Intermittent explosive disorder involves repeated, sudden bouts of impulsive, aggressive, violent behavior or angry verbal outbursts. The reactions are too extreme for the situation. Road rage, domestic abuse, throwing or breaking objects, or other temper tantrums may be symptoms of intermittent explosive disorder.

These explosive outbursts, which occur off and on, cause major distress. They can harm relationships and cause problems at work or school. They also can result in problems with the law.

Intermittent explosive disorder is a long-term condition that can go on for years. But the severity of outbursts may lessen with age. Treatment involves talk therapy and medicine to help you control your aggressive impulses.


Impulsive attacks and angry outbursts occur suddenly, with little or no warning. They usually last less than 30 minutes. These bouts may occur often or be separated by weeks or months. Verbal outbursts or less severe physical attacks may still occur in between these times. You may be irritable, impulsive, aggressive or angry most of the time.

Before an aggressive bout, you may feel:

  • Rage.
  • Irritability.
  • More tension and energy.
  • Racing thoughts.
  • Tingling.
  • Shaking.
  • Fast or pounding heartbeat.
  • Chest tightness.

The explosive verbal and behavioral outbursts are much too intense for the situation, with no thought about what might happen as a result. The outbursts can include:

  • Temper tantrums.
  • Long, angry speeches.
  • Heated arguments.
  • Shouting.
  • Slapping, shoving or pushing.
  • Physical fights.
  • Property damage.
  • Threatening or harming people or animals.

You may feel a sense of relief and tiredness after the outburst. Later, you may feel guilty, sorry for your actions or embarrassed.

When to see a doctor

If you recognize your own behavior in the description of intermittent explosive disorder, talk with your doctor or other health care professional about treatment options. You also can ask for a referral to a mental health professional.

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Intermittent explosive disorder can begin in childhood — after the age of 6 years — or during the teenage years. It's more common in younger adults than in older adults. The exact cause of the disorder is not known. It may be caused by the living environment and learned behaviors, genetics, or differences in the brain.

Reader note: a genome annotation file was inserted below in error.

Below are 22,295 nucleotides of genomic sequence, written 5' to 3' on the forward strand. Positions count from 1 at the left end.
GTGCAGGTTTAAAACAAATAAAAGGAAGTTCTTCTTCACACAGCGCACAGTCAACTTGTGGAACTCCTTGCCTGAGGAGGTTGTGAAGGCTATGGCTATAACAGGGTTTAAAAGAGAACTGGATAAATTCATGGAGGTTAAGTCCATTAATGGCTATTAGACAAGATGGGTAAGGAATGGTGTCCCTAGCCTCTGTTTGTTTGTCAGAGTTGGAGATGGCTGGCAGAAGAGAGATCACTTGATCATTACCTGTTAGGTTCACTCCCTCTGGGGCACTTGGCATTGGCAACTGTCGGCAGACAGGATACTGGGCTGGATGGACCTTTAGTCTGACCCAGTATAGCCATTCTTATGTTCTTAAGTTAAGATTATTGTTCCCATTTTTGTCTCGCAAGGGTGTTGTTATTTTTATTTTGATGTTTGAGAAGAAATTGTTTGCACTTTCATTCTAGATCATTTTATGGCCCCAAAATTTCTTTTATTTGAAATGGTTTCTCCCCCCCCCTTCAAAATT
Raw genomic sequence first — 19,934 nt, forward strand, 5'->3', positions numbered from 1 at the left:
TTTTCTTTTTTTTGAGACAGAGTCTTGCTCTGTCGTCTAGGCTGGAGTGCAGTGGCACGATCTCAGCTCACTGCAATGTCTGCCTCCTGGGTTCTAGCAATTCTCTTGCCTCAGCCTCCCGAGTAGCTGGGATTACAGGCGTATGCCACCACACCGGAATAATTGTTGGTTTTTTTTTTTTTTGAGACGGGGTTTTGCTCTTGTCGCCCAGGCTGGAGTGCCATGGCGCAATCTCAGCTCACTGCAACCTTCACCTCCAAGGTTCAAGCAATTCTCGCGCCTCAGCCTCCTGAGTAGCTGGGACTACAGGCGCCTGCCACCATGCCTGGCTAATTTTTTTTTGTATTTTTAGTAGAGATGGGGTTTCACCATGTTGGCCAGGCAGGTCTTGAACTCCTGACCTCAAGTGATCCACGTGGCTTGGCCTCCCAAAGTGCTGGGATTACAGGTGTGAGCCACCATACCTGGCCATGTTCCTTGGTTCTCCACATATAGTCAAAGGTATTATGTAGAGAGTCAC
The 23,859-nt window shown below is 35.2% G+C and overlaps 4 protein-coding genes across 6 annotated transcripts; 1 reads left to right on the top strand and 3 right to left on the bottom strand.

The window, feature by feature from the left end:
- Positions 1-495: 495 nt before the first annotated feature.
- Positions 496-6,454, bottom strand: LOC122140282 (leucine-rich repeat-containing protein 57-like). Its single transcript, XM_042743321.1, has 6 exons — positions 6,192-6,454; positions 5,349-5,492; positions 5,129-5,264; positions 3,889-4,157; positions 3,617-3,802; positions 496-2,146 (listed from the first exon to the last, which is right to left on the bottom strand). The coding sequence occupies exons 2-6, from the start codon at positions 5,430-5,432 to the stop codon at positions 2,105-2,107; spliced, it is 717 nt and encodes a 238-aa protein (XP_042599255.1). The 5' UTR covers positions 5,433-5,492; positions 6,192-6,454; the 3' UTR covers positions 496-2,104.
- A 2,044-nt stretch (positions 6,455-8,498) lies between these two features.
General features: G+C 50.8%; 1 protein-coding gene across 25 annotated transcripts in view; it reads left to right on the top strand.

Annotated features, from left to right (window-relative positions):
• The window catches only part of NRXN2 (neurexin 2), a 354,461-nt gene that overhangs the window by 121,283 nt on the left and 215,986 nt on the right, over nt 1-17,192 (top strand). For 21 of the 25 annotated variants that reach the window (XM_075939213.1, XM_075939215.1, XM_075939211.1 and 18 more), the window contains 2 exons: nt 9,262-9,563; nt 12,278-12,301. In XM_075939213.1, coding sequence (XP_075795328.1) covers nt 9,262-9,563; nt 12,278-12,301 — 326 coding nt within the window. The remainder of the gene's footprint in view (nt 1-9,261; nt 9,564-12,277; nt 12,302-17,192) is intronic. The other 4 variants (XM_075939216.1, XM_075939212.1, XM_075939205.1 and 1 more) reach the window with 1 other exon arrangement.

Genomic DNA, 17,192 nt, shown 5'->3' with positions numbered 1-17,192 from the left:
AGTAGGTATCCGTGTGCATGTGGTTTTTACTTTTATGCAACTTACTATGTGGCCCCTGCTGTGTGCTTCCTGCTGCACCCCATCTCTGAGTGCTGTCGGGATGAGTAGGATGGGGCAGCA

• Living environment. Most people with this condition grew up in families where explosive behavior and verbal and physical abuse were common. Children who see or go through this type of violence at an early age are more likely to have these same traits as they grow up.
  • Genetics. Genetics may play a role. There could be a gene related to the tendency to react more easily to stress. This gene may be passed down from parents to children.
  • Differences in how the brain works. There may be differences in the structure, function and chemistry of the brain in people with intermittent explosive disorder compared with that of the brains of people who do not have the disorder.

Risk factors

These factors raise your risk of developing intermittent explosive disorder:

  • History of physical abuse. Being abused as a child, being bullied, or going through other disturbing, shocking or painful events can raise the risk of having intermittent explosive disorder.
  • History of other mental health conditions. Having antisocial personality disorder or borderline personality disorder may raise the risk of also having intermittent explosive disorder. So can having other disorders that include disruptive behaviors, such as attention-deficit/hyperactivity disorder (ADHD). Problems with alcohol and drugs also can be a risk factor.


People with intermittent explosive disorder have a higher risk of:

  • Problems with relationships. Others often think that people with intermittent impulsive disorder are always angry. Verbal fights or physical abuse can happen often. These actions can lead to relationship problems, divorce and family stress.
  • Trouble at work, home or school. Complications of intermittent explosive disorder may include job loss, school suspension, car accidents, money problems or trouble with the law.
  • Problems with mood. Mood disorders such as depression and anxiety often occur with intermittent explosive disorder.
  • Problems with alcohol and drug use. Problems with alcohol or drugs often occur along with intermittent explosive disorder.
  • Physical health problems. Medical conditions are more common and can include, for example, high blood pressure, diabetes, heart disease and stroke, ulcers, and ongoing pain.
  • Self-harm. Self-injury or suicide attempts sometimes occur.


If you have intermittent explosive disorder, prevention is likely beyond your control unless you get treatment from a mental health professional.

After you start treatment, follow the plan and practice the skills you learn. If medicine is prescribed, be sure to take it. Do not use alcohol or drugs.

When possible, leave or avoid situations that upset you. Also, scheduling personal time to allow you to lower stress may help you to better handle an upcoming stressful or frustrating situation.

Jan. 06, 2024
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Intermittent explosive disorder